Are Murders Going Up or Down?
With all the publicity regarding nearly every killing of one person by another, it is reasonable to ask, is this crime getting worse in our country, or better? There are two national databases that collect relevant information on this. Why two? Do they agree with one another?
The Federal Bureau of Investigation has been collecting Uniform Crime Reports since 1930, so they have gotten very good at it. The UCR data comes from voluntary police reports, so it attempts to collect all and only crimes that are known to police. That data, for crimes that include murder, involve a lot of specifics: jurisdiction, circumstances (argument, robbery, gang-related), victim-offender relationship, and so on.
The FBI’s UCR data has two divisions for killings, one for all murders plus nonnegligent manslaughters and one for negligent manslaughters. Negligent manslaughter means only unintentional, accidental killing of one person by another. The first division includes everything else: justifiable homicide, murders, law enforcement-related killings, and killings in self-defense.
The second national database on death is managed by the Centers of Disease Control and Prevention (CDC). It is called the National Vital Statistics System (NVSS) and collects information by Fatal Injury Reports. Its data about deaths comes from death certificates filed by people in each state, primarily funeral directors, medical examiners, or coroners. The death certificates include information on the manner of death (homicide, suicide, unintentional) and also information about the cause of death (injury, poisoning, etc.).
CDC’s NVSS data covers virtually every death, because death certificates are filed for everyone who dies. The FBI’s UCR, coming from voluntary reports, has some omissions where police reports were not sent to the FBI, or where crimes were never reported to the police.
A bigger difference than the number of deaths in these two databases is the way they classify homicides. The UCR takes a predictably legalistic approach, classifying homicides as intentional, justifiable, or negligent. The NVSS puts all person-by-person death in one category, homicide, without judgment of criminal intent, because death certificate data cannot make those distinctions.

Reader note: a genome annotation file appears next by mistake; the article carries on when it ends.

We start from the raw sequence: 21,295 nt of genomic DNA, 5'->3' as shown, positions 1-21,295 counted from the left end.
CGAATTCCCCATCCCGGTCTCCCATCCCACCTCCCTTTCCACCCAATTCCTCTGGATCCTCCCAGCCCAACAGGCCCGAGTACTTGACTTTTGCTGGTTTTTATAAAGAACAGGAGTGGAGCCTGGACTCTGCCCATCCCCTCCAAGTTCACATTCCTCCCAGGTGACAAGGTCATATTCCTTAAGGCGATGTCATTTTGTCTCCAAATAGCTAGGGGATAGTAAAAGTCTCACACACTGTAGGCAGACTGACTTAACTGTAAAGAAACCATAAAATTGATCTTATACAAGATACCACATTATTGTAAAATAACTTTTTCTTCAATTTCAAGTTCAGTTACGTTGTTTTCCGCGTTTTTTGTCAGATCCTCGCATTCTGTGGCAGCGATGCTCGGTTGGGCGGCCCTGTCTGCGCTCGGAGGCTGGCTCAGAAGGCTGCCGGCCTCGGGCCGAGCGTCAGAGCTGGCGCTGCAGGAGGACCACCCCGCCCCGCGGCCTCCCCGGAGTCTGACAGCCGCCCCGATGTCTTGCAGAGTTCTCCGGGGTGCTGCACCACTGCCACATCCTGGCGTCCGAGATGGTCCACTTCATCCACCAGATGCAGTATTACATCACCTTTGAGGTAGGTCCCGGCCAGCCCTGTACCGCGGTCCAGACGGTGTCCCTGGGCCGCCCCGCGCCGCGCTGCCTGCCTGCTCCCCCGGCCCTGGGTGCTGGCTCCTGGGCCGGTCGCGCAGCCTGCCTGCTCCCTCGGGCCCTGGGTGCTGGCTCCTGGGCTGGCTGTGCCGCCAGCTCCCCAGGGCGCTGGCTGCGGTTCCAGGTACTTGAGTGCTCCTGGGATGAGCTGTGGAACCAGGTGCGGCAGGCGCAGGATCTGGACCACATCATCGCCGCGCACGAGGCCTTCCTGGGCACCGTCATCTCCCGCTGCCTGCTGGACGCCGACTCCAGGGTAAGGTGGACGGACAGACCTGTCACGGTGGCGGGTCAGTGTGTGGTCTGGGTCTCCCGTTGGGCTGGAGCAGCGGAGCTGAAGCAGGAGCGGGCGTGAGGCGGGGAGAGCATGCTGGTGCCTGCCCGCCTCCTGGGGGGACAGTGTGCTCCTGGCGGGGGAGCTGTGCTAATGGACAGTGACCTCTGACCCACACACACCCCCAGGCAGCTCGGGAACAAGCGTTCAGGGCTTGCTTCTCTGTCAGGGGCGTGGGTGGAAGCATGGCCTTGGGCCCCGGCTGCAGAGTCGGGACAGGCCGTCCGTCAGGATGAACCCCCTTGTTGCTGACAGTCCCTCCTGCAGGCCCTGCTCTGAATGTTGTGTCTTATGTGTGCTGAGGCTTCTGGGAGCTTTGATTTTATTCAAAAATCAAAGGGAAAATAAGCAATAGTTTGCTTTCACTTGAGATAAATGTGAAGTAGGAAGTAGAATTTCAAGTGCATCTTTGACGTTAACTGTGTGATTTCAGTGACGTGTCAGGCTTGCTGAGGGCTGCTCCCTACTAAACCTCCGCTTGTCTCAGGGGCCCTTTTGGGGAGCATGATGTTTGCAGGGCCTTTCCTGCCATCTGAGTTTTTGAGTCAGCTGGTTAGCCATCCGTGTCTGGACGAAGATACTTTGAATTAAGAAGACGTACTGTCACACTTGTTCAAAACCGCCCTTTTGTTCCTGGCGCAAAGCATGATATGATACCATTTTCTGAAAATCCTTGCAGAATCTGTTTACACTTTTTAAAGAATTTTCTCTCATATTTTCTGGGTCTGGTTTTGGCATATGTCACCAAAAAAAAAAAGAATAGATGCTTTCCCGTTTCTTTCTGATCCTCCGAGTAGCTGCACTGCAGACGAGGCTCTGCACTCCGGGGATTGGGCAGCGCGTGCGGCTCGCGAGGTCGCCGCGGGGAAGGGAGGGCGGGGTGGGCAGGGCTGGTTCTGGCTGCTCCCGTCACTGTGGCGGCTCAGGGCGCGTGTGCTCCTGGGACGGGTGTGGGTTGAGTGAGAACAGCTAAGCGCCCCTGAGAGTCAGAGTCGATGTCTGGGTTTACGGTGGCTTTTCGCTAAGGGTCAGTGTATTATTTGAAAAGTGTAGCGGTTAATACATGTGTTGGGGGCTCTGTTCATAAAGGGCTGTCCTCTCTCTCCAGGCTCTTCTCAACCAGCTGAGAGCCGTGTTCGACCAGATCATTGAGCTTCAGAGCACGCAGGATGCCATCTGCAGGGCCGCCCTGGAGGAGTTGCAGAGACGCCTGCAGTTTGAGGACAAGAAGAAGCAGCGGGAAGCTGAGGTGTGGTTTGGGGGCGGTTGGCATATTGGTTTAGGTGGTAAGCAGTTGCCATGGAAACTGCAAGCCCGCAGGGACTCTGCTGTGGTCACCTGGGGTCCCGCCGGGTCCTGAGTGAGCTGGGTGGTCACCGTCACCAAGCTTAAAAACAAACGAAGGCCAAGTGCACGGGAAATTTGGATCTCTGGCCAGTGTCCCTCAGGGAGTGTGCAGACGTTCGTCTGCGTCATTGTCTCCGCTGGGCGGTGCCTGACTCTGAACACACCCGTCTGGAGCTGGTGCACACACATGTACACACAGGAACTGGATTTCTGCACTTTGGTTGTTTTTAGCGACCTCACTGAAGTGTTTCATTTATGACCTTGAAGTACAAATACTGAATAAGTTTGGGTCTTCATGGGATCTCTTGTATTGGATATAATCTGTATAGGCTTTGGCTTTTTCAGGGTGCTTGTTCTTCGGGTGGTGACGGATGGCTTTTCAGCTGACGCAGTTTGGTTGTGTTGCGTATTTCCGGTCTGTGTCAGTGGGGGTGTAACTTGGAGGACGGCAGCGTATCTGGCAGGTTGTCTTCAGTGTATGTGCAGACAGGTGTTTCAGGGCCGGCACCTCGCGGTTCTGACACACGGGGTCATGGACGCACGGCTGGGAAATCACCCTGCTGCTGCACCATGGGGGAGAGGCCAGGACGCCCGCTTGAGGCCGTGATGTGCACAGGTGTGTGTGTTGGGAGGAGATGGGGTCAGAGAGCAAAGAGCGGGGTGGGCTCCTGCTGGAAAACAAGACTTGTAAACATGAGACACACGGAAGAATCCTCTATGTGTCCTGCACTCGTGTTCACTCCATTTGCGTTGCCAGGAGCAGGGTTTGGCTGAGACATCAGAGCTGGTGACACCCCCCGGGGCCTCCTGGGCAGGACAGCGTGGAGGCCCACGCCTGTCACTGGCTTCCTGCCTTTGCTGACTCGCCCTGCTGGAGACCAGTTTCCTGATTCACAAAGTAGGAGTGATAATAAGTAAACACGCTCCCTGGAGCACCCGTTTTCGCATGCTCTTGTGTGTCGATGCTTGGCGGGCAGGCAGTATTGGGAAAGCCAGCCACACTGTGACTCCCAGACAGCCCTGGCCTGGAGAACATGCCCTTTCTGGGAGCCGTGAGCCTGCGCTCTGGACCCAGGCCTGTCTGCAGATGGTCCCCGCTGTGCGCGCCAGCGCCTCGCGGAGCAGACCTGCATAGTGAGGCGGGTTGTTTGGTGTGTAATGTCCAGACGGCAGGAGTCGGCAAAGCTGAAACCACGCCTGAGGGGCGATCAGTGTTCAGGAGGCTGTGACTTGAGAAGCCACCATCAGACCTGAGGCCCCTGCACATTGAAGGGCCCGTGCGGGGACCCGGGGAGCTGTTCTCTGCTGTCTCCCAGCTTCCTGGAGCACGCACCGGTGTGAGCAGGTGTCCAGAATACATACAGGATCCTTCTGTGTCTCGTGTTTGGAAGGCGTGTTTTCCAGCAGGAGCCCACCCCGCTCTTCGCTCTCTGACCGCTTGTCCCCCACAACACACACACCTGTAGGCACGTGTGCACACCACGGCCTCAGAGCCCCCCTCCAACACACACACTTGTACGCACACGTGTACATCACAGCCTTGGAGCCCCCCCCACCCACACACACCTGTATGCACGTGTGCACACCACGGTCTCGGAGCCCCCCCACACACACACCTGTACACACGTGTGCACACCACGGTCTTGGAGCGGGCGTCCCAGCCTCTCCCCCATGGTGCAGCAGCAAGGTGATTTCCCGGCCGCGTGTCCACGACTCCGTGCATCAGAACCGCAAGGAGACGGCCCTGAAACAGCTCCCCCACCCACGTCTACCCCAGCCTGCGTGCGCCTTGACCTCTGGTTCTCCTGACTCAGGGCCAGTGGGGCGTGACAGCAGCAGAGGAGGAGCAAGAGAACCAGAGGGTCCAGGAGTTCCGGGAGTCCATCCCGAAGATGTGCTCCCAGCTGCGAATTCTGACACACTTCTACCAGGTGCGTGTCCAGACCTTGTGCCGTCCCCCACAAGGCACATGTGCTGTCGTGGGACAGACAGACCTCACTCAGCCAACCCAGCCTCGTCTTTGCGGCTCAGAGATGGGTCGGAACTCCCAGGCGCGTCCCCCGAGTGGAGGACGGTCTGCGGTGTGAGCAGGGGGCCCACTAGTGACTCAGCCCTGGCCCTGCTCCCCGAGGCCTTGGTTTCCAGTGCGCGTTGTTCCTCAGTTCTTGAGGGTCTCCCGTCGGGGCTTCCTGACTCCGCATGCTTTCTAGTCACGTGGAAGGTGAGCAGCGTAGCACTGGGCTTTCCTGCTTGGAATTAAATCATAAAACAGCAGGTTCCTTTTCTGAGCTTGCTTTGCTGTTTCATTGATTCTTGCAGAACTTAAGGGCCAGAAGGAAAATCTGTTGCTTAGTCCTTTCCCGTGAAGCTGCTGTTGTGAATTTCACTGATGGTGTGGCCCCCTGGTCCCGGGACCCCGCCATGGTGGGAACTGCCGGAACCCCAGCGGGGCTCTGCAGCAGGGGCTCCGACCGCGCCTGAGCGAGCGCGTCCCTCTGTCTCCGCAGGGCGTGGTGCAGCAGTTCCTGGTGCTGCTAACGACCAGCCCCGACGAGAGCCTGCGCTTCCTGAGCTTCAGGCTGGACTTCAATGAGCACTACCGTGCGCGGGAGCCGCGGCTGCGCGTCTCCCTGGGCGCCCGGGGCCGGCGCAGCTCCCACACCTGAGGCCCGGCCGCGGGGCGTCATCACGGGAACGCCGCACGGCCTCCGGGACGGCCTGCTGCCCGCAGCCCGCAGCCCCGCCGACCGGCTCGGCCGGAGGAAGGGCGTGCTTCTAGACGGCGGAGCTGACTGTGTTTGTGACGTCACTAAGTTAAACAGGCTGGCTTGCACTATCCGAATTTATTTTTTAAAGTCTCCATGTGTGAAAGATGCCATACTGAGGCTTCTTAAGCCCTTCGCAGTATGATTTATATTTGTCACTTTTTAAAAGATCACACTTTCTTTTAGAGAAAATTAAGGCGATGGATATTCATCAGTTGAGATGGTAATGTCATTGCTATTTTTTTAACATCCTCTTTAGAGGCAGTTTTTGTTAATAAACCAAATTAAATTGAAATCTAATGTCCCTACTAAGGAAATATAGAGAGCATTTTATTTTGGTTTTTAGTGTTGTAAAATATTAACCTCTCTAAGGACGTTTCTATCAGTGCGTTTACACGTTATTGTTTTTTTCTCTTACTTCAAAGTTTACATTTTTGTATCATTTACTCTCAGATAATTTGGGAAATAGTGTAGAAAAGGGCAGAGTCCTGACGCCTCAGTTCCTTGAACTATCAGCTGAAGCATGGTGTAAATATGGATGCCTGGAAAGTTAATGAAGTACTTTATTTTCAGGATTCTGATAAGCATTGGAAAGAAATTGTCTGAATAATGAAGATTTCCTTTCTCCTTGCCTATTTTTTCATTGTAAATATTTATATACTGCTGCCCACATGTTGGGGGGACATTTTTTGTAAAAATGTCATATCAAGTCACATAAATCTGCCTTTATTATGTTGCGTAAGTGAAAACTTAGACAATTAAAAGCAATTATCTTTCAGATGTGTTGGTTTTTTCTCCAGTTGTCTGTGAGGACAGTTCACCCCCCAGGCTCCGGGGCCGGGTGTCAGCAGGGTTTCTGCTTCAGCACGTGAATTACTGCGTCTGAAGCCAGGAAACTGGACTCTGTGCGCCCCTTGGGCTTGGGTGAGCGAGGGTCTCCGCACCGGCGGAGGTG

The U.S. Bureau of Justice Statistics just published a report on these two measures of homicide, describing in more detail than I have done here the methods and limitations of each system. Then the report includes a graph of the homicide rates by each method, over a 30 year period, 1981-2011. Here is that graph.
You don’t have to remember all of your school mathematics to understand this. Looking at each organization’s own definition of homicide, the graphs are striking similar. The NVSS rate is slightly higher, probably because that captures all the deaths while SHR misses some due to non-reporting by police.
The really striking thing is that in 1981 the homicide rate was 10 per 100,000 people in the US. It dipped to 8 in the mid 1980’ and climbed to a high of 10 again in 1991. Since then, for the last 20 years, the homicide rate has been falling or steady. Falling or steady to its 2011 level of 5, half that of 1991.
Murders are going down. Down, not up. Down, despite all the publicity being given to both mass and individual murders. Down.
If you want to see the beautifully short (4 page) report from which this material was taken, here it is. It contains pointers to many other reports and sources of data for you to explore if you are a data junkie, as I am.
The Nation’s Two Measures of Homicide NCJ247060 July 2014
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